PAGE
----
Firefox 3.5 adds a bunch of small new features and refinements to existing tools, most of which feel like they’re aimed at advanced types. You can now drag a tab out of the window to turn it into a new window of its own, and reverse the process by dragging a window back into tab form. The excellent Awesome Bar address bar, which lets you do search, pull up bookmarks, and retrieve pages from your history, has rid itself of a slight lag it sometimes suffered. It’s also added a really geeky power-user feature: filters that let your refine results as you type by entering “world #”, for instance, to show only pages from your history.

Two new options on the History menu let you re-open tabs and windows you’ve recently closed. I’ve been known to zap a tab by mistake, so if I can remember these items are there, I’ll use them.

Firefox Recently Closed Windows

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25 Comments For This Post

  1. Evan Says:

    Nice review. Do current extensions work, or do they need to be updated.

  2. Rimantas Says:

    Safari 10 beta? What’s that?

  3. Anon Says:

    hahaha Safari 10?

    Safari 4 on my machine got around 550 in Sunspider, FF3.5 got around 1100.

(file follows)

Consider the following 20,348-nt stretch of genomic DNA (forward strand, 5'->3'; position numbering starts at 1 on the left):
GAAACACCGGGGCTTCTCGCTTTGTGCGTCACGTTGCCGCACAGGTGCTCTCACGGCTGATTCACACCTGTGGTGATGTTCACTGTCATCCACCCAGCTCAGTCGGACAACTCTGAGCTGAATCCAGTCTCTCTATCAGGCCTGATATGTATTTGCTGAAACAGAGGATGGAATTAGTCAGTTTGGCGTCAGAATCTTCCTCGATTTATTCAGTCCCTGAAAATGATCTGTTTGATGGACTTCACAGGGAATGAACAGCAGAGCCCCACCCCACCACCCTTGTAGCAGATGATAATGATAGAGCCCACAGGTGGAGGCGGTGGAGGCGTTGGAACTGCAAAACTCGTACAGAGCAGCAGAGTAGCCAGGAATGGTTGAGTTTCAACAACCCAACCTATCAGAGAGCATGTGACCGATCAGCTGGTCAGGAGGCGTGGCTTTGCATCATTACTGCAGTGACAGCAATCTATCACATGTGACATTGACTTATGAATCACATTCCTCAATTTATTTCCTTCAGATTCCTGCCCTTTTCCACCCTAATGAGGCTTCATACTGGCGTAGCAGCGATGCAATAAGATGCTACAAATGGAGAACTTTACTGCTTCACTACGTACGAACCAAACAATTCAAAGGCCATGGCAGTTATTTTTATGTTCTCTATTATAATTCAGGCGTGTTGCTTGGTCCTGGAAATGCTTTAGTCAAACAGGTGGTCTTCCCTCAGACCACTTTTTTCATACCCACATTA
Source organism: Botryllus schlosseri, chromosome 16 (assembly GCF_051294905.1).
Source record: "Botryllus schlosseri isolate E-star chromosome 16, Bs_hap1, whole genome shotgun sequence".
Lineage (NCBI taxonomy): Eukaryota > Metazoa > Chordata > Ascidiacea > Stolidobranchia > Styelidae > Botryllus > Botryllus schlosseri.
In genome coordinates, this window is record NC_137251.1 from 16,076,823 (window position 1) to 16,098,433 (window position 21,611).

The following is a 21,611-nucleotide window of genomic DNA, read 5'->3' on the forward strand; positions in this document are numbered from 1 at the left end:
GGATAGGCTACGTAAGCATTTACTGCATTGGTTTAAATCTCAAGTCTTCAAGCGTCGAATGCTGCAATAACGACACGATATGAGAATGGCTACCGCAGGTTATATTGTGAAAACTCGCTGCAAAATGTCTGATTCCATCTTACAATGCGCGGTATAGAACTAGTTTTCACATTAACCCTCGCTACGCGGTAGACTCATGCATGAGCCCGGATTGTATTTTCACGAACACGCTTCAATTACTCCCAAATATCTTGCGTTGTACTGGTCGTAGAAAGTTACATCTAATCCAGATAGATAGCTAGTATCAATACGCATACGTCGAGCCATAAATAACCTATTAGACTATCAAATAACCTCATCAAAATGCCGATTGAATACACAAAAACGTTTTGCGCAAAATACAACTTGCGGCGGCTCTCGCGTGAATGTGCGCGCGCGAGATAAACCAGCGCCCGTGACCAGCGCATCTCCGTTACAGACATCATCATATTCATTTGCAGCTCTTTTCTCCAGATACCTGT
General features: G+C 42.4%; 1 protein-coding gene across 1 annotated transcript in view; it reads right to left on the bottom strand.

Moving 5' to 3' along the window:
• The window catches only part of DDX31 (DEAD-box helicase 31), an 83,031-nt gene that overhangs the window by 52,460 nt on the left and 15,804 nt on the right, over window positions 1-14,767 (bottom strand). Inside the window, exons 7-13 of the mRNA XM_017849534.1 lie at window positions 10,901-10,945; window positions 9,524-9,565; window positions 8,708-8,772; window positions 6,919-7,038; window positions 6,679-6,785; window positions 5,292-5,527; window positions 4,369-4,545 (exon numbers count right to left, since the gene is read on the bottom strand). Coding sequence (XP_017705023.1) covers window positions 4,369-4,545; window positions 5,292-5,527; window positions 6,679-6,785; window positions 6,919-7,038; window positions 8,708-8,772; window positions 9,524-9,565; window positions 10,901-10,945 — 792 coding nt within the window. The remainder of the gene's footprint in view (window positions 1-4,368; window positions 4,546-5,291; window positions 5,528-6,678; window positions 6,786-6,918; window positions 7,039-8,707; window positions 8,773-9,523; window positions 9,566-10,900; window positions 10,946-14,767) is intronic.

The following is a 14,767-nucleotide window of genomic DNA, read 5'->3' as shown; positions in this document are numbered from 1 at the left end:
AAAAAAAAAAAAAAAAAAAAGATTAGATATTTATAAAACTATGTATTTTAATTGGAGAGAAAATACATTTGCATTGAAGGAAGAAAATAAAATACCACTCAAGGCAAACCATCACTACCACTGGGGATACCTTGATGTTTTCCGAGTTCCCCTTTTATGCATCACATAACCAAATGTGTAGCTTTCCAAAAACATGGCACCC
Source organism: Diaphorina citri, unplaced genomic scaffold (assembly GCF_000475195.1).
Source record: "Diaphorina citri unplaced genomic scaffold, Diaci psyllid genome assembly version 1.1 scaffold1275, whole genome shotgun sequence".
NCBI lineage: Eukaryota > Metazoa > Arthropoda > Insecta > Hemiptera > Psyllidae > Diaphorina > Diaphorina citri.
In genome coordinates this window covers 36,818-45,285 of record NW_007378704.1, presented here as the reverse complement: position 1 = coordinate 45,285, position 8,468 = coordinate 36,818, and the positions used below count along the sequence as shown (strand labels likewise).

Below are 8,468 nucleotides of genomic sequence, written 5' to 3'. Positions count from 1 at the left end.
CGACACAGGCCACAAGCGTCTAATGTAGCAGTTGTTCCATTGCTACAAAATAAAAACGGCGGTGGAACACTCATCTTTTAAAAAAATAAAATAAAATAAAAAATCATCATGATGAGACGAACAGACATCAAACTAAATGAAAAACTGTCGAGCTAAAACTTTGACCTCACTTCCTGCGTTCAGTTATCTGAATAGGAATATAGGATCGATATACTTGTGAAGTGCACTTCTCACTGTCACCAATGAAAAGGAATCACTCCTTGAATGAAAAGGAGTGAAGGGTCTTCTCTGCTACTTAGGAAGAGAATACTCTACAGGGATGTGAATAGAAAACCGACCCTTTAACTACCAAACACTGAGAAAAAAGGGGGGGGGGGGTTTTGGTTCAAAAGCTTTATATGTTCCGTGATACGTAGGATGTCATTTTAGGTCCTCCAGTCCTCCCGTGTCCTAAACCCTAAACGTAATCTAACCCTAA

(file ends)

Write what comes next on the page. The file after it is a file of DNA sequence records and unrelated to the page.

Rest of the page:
In V8v4, Safari 4 got around 3000, FF3.5 got around 300.

  4. Rafael E. Belliard Says:

    “Two new options on the History menu let you re-open tabs and windows you’ve recently closed.”

    FYI, the ability to open recently closed tabs has been on firefox at least since Firefox 3.0. Great review, though. :)

    http://img269.imageshack.us/img269/2523/firefox3recentlytabs.jpg

  5. Don Clark - Atlanta, GA Says:

    The only reason that I (and many of my coworkers) havent switched to chrome is that we have grown so attached to the Add-ons for Firefox. I did have a love affair with Opera for a couple of years, but I have been happily engaged to Firefox for over 5 years now.

  6. Rafael E. Belliard Says:

    Agreed with Clark. Firefox add-ons are its real killer-app. Adblock, Mail managers, Foxmarks, Firebug, Flashgot, et al. That’s why Opera never stood a chance with me.

  7. Spellcheck Says:

    sorry to nitpick, but the proper spelling is “shoo-in,” not “shoe-in”
    (see: http://www.merriam-webster.com/dictionary/shoo-in and http://dictionary.reference.com/browse/shoo-in)

  8. AMSR Says:

    Safari 10 beta? You mean Safari 4 Release? /confused

  9. John Baxter Says:

    On the Mac where I’ve been gently kicking the 3.5RC series’ tires, the browser seemed to convert itself automatically to 3.5 when I started it this morning.